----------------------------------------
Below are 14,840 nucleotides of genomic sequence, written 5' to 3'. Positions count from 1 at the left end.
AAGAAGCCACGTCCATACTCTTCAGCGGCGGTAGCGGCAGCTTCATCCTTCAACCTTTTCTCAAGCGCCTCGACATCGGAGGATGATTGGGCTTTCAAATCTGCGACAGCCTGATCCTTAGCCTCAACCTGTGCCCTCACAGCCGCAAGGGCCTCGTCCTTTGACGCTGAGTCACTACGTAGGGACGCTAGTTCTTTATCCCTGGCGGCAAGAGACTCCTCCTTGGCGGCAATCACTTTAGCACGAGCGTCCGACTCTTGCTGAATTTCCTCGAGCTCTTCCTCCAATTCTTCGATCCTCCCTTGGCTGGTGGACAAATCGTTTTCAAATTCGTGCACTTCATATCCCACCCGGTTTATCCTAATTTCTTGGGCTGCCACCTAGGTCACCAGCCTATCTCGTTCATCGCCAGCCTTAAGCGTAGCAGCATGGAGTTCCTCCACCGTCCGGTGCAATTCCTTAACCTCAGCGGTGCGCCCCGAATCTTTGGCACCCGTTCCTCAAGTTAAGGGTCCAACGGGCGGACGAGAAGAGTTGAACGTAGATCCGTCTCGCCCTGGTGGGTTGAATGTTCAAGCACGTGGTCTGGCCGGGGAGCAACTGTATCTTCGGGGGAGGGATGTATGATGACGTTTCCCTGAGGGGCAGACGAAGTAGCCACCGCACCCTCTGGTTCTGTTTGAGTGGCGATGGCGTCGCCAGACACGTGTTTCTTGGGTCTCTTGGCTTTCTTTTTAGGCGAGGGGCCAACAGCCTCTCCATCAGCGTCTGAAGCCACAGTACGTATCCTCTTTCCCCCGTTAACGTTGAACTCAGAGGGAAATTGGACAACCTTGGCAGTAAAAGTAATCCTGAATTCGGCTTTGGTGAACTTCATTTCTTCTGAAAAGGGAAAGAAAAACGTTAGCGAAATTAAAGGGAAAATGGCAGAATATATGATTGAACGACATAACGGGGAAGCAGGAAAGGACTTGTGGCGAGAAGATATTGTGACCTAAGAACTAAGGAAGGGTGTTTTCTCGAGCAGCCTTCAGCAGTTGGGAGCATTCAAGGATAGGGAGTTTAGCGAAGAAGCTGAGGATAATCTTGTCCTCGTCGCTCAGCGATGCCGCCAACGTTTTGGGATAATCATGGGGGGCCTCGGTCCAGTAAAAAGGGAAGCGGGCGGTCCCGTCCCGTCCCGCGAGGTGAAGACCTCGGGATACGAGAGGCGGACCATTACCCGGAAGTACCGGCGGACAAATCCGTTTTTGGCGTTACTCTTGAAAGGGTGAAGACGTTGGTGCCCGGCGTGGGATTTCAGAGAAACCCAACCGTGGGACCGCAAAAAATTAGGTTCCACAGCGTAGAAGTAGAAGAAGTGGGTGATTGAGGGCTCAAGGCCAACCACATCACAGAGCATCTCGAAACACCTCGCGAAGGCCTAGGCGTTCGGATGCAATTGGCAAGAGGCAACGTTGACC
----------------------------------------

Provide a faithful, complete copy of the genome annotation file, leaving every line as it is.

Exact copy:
Below are 14,840 nucleotides of genomic sequence, written 5' to 3'. Positions count from 1 at the left end.
AAGAAGCCACGTCCATACTCTTCAGCGGCGGTAGCGGCAGCTTCATCCTTCAACCTTTTCTCAAGCGCCTCGACATCGGAGGATGATTGGGCTTTCAAATCTGCGACAGCCTGATCCTTAGCCTCAACCTGTGCCCTCACAGCCGCAAGGGCCTCGTCCTTTGACGCTGAGTCACTACGTAGGGACGCTAGTTCTTTATCCCTGGCGGCAAGAGACTCCTCCTTGGCGGCAATCACTTTAGCACGAGCGTCCGACTCTTGCTGAATTTCCTCGAGCTCTTCCTCCAATTCTTCGATCCTCCCTTGGCTGGTGGACAAATCGTTTTCAAATTCGTGCACTTCATATCCCACCCGGTTTATCCTAATTTCTTGGGCTGCCACCTAGGTCACCAGCCTATCTCGTTCATCGCCAGCCTTAAGCGTAGCAGCATGGAGTTCCTCCACCGTCCGGTGCAATTCCTTAACCTCAGCGGTGCGCCCCGAATCTTTGGCACCCGTTCCTCAAGTTAAGGGTCCAACGGGCGGACGAGAAGAGTTGAACGTAGATCCGTCTCGCCCTGGTGGGTTGAATGTTCAAGCACGTGGTCTGGCCGGGGAGCAACTGTATCTTCGGGGGAGGGATGTATGATGACGTTTCCCTGAGGGGCAGACGAAGTAGCCACCGCACCCTCTGGTTCTGTTTGAGTGGCGATGGCGTCGCCAGACACGTGTTTCTTGGGTCTCTTGGCTTTCTTTTTAGGCGAGGGGCCAACAGCCTCTCCATCAGCGTCTGAAGCCACAGTACGTATCCTCTTTCCCCCGTTAACGTTGAACTCAGAGGGAAATTGGACAACCTTGGCAGTAAAAGTAATCCTGAATTCGGCTTTGGTGAACTTCATTTCTTCTGAAAAGGGAAAGAAAAACGTTAGCGAAATTAAAGGGAAAATGGCAGAATATATGATTGAACGACATAACGGGGAAGCAGGAAAGGACTTGTGGCGAGAAGATATTGTGACCTAAGAACTAAGGAAGGGTGTTTTCTCGAGCAGCCTTCAGCAGTTGGGAGCATTCAAGGATAGGGAGTTTAGCGAAGAAGCTGAGGATAATCTTGTCCTCGTCGCTCAGCGATGCCGCCAACGTTTTGGGATAATCATGGGGGGCCTCGGTCCAGTAAAAAGGGAAGCGGGCGGTCCCGTCCCGTCCCGCGAGGTGAAGACCTCGGGATACGAGAGGCGGACCATTACCCGGAAGTACCGGCGGACAAATCCGTTTTTGGCGTTACTCTTGAAAGGGTGAAGACGTTGGTGCCCGGCGTGGGATTTCAGAGAAACCCAACCGTGGGACCGCAAAAAATTAGGTTCCACAGCGTAGAAGTAGAAGAAGTGGGTGATTGAGGGCTCAAGGCCAACCACATCACAGAGCATCTCGAAACACCTCGCGAAGGCCTAGGCGTTCGGATGCAATTGGCAAGAGGCAACGTTGACC